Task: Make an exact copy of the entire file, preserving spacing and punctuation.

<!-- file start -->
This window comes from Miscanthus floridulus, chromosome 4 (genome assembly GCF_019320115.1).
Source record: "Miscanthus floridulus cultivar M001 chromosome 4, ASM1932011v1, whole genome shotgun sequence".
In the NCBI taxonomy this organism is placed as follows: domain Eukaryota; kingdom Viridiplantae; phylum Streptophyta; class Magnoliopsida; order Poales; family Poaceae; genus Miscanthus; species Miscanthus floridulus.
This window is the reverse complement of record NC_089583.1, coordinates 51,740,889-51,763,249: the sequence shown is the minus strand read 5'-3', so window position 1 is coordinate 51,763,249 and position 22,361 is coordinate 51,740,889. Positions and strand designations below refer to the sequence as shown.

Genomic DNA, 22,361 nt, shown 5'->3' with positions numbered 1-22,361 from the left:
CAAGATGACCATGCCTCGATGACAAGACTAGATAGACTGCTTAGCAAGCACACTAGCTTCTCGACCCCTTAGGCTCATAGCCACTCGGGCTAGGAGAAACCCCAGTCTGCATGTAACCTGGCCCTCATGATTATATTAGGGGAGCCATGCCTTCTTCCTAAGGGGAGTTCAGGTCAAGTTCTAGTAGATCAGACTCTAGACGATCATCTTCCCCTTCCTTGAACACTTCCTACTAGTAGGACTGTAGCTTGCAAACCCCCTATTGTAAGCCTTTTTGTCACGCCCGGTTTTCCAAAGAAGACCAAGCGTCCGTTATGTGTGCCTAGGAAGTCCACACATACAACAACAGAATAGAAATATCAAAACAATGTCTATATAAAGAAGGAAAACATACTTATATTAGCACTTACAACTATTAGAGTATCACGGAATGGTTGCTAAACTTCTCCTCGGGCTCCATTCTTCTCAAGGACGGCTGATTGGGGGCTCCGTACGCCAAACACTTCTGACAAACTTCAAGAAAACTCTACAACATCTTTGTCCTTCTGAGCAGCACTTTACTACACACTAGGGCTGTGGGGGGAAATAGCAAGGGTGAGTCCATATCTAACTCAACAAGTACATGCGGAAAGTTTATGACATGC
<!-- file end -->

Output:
This window comes from Miscanthus floridulus, chromosome 4 (genome assembly GCF_019320115.1).
Source record: "Miscanthus floridulus cultivar M001 chromosome 4, ASM1932011v1, whole genome shotgun sequence".
In the NCBI taxonomy this organism is placed as follows: domain Eukaryota; kingdom Viridiplantae; phylum Streptophyta; class Magnoliopsida; order Poales; family Poaceae; genus Miscanthus; species Miscanthus floridulus.
This window is the reverse complement of record NC_089583.1, coordinates 51,740,889-51,763,249: the sequence shown is the minus strand read 5'-3', so window position 1 is coordinate 51,763,249 and position 22,361 is coordinate 51,740,889. Positions and strand designations below refer to the sequence as shown.

Genomic DNA, 22,361 nt, shown 5'->3' with positions numbered 1-22,361 from the left:
CAAGATGACCATGCCTCGATGACAAGACTAGATAGACTGCTTAGCAAGCACACTAGCTTCTCGACCCCTTAGGCTCATAGCCACTCGGGCTAGGAGAAACCCCAGTCTGCATGTAACCTGGCCCTCATGATTATATTAGGGGAGCCATGCCTTCTTCCTAAGGGGAGTTCAGGTCAAGTTCTAGTAGATCAGACTCTAGACGATCATCTTCCCCTTCCTTGAACACTTCCTACTAGTAGGACTGTAGCTTGCAAACCCCCTATTGTAAGCCTTTTTGTCACGCCCGGTTTTCCAAAGAAGACCAAGCGTCCGTTATGTGTGCCTAGGAAGTCCACACATACAACAACAGAATAGAAATATCAAAACAATGTCTATATAAAGAAGGAAAACATACTTATATTAGCACTTACAACTATTAGAGTATCACGGAATGGTTGCTAAACTTCTCCTCGGGCTCCATTCTTCTCAAGGACGGCTGATTGGGGGCTCCGTACGCCAAACACTTCTGACAAACTTCAAGAAAACTCTACAACATCTTTGTCCTTCTGAGCAGCACTTTACTACACACTAGGGCTGTGGGGGGAAATAGCAAGGGTGAGTCCATATCTAACTCAACAAGTACATGCGGAAAGTTTATGACATGC